parking_fines_bucketed_over_many_weeks_cropped

Conclusion:

We believe that the carrot and stick approach to parking management (showing where to park – and noting that you’ll likely get fined if you don’t do it properly) should increase the correct utilisation of parking bays in Westminster which would help to reduce congestion and decrease driver-frustration, whilst increasing income for the local council.

Update – at least one parking area in New Zealand are experimenting with truly dynamic demand-based pricing.

We also believe the data could be used by Traffic Wardens to better patrol the high-risk areas to deter poor parking (e.g. double-parking) which can be a traffic hazard (e.g. by obstructing a road for larger vehicles like Fire Engines). The static dataset we used could certainly be processed for use in a smartphone app for easy use, and updated as new data sets are released.

Our code is available in this github repo: ParkingWestminster.

Here’s our presentation:

Team:

Tools used:

  • Python and IPython
  • Pandas
  • QGIS (visualisation of shapefiles backed by OpenLayers maps from Google and OSM)
  • pyshp to handle shapefiles
  • Excel (quick analysis of dates and times, quick visualisation of lat/lng co-ords)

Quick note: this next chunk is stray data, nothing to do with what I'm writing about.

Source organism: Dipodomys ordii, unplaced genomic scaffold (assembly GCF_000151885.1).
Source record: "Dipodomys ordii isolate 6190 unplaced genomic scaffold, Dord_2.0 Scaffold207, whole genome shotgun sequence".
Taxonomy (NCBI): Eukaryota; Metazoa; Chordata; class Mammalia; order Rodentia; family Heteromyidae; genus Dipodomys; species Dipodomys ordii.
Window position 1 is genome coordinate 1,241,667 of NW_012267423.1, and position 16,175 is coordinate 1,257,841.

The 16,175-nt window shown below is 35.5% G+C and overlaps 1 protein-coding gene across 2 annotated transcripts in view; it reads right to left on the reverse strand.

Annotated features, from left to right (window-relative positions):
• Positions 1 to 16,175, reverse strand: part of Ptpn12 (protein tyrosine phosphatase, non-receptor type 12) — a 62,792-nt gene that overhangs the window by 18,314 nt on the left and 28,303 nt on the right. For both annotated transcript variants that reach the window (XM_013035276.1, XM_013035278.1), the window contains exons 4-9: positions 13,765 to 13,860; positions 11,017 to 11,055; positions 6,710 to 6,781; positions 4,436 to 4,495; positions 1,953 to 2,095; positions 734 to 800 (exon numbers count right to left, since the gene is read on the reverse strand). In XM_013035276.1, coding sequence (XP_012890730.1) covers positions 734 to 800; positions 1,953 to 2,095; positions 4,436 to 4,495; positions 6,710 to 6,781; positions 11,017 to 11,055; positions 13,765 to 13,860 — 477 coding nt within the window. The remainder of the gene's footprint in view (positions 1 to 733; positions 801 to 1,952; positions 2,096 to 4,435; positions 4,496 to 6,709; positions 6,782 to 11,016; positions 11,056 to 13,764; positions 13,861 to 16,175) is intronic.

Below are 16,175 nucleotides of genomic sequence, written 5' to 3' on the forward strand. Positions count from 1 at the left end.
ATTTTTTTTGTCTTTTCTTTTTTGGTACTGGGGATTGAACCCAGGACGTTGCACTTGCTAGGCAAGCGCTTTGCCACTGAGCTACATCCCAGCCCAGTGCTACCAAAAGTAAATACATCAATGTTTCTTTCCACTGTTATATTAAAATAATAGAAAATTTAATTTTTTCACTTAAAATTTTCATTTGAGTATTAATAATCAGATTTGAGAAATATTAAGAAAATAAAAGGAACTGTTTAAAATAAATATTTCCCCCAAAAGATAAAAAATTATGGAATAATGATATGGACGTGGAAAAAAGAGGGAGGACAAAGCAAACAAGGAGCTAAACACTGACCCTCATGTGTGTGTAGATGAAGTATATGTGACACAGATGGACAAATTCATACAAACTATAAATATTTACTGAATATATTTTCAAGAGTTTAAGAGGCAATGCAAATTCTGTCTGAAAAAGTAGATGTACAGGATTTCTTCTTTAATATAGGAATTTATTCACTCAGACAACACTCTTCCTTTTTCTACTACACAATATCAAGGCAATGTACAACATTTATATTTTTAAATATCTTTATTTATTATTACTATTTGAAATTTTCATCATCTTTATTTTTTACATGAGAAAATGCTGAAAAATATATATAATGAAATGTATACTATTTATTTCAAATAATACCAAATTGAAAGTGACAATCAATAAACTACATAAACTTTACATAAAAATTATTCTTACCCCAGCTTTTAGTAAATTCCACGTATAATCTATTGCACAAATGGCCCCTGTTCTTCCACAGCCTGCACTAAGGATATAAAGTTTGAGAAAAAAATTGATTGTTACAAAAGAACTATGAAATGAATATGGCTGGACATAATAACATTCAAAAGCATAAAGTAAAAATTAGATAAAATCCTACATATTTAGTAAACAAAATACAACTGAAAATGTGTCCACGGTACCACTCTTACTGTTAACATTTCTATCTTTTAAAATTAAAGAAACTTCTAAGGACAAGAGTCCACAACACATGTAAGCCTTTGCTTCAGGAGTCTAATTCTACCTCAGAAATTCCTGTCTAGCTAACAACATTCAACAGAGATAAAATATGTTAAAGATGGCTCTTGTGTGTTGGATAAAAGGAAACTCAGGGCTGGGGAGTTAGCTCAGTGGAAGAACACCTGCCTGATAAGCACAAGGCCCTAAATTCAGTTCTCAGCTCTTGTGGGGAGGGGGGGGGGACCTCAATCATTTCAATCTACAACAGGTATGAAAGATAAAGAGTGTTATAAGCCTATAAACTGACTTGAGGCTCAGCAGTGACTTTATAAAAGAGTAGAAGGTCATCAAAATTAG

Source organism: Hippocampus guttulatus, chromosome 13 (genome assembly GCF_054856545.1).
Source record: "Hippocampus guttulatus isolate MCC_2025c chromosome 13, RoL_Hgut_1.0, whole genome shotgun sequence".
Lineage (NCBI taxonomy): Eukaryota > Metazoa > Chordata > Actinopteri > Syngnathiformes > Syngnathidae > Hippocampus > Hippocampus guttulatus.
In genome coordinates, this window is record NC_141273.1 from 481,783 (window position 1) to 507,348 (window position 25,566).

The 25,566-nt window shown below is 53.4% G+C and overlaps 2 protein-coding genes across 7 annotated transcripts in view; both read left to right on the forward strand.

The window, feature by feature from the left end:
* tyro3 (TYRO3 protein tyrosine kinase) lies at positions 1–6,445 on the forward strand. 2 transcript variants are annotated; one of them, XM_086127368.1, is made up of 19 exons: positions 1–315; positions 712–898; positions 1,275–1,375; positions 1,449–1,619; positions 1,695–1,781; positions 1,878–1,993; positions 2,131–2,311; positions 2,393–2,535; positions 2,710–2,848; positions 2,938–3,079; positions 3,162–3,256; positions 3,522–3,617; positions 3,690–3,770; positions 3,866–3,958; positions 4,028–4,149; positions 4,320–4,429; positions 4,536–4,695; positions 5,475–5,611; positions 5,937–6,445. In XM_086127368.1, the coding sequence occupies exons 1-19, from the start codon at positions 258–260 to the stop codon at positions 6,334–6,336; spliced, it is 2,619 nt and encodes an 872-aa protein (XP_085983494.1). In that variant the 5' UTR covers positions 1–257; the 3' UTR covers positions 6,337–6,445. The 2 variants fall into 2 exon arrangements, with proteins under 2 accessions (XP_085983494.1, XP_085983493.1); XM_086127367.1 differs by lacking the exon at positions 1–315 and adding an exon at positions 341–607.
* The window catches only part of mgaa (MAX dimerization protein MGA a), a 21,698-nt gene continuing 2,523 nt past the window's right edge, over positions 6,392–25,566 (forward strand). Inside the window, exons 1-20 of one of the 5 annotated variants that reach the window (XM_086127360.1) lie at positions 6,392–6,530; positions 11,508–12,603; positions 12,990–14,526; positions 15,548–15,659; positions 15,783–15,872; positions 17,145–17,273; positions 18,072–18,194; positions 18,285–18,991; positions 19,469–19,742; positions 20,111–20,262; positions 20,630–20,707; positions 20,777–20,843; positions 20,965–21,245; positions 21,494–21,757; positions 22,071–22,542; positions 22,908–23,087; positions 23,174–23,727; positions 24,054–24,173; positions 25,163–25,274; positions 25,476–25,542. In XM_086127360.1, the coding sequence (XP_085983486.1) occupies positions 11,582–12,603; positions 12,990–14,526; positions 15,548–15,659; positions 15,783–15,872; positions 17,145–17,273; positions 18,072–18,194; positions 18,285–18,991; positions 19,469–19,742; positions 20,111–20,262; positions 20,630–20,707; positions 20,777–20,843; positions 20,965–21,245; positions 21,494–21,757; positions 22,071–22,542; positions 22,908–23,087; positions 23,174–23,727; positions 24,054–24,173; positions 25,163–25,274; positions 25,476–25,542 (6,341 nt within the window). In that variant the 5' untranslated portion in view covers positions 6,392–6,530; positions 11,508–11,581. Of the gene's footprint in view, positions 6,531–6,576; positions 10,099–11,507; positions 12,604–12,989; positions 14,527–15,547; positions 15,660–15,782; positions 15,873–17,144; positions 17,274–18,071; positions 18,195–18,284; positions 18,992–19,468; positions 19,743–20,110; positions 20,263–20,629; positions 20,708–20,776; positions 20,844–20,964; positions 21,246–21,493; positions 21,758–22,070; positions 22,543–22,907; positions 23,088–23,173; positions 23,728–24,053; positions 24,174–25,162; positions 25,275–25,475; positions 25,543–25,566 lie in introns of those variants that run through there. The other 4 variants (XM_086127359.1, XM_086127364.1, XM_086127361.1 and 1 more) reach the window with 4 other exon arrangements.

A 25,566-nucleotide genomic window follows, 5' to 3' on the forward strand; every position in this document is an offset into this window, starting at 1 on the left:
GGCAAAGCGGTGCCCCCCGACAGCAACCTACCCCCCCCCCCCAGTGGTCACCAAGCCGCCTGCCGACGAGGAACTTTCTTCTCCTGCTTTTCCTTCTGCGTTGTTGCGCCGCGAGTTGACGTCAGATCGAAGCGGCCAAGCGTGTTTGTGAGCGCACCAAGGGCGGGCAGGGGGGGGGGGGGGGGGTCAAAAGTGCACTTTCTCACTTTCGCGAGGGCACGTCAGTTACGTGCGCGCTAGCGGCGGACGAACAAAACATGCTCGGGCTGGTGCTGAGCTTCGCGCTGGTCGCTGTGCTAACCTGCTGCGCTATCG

• HackPad (useful for lightweight note/URL sharing and code snippet collaboration)

 Some reflections for future hackathons:

  • Pre-cleaning of data would speed team productivity (we all hacked various approaches to fixing the odd Date and separate Time fields in the CSV data and I suspect many in the room all solved this same problem over the first hour or two…we should have flagged this issue early on and a couple of us solved it and written out a new 1.4GB fixed CSV file for all to share)
  • Decide early on on a goal – for us it was “work to show that a dynamic pricing model is feasible” – that lets you frame and answer early questions (quite possibly an hour in we’d have discovered that the data didn’t support our hypothesis – thankfully it did!)
  • Always visualise quickly – whilst I wrote a new shapefile to represent the lat/lng data Bart just loaded it into Excel and did a scatter plot – super quick and easy (and shortly after I added the Map layer via QGIS so we could line up street names and validate we had sane data)
  • Check for outliers and odd data – we discovered lots of NaN lines (easily caught and either deleted or fixed using Pandas), these if output and visualised were interpreted by QGIS as an extreme but legal value and so early on we had some odd visuals, until we eyeballed the generated CSV files. Always watch for NaNs!
  • It makes sense to print a list of extreme and normal values for a column, again as a sanity check – histograms are useful, also sets of unique values if you have categories
  • Question whether the result we see actually would match reality – having spent hours on a problem it is nice to think you’ve visualised something new and novel but probably the data you’re drawing is already integrated (e.g. in our case at least some drivers in Westminster would know where the cheap/under-utilised parking spaces would be – so there shouldn’t be too many)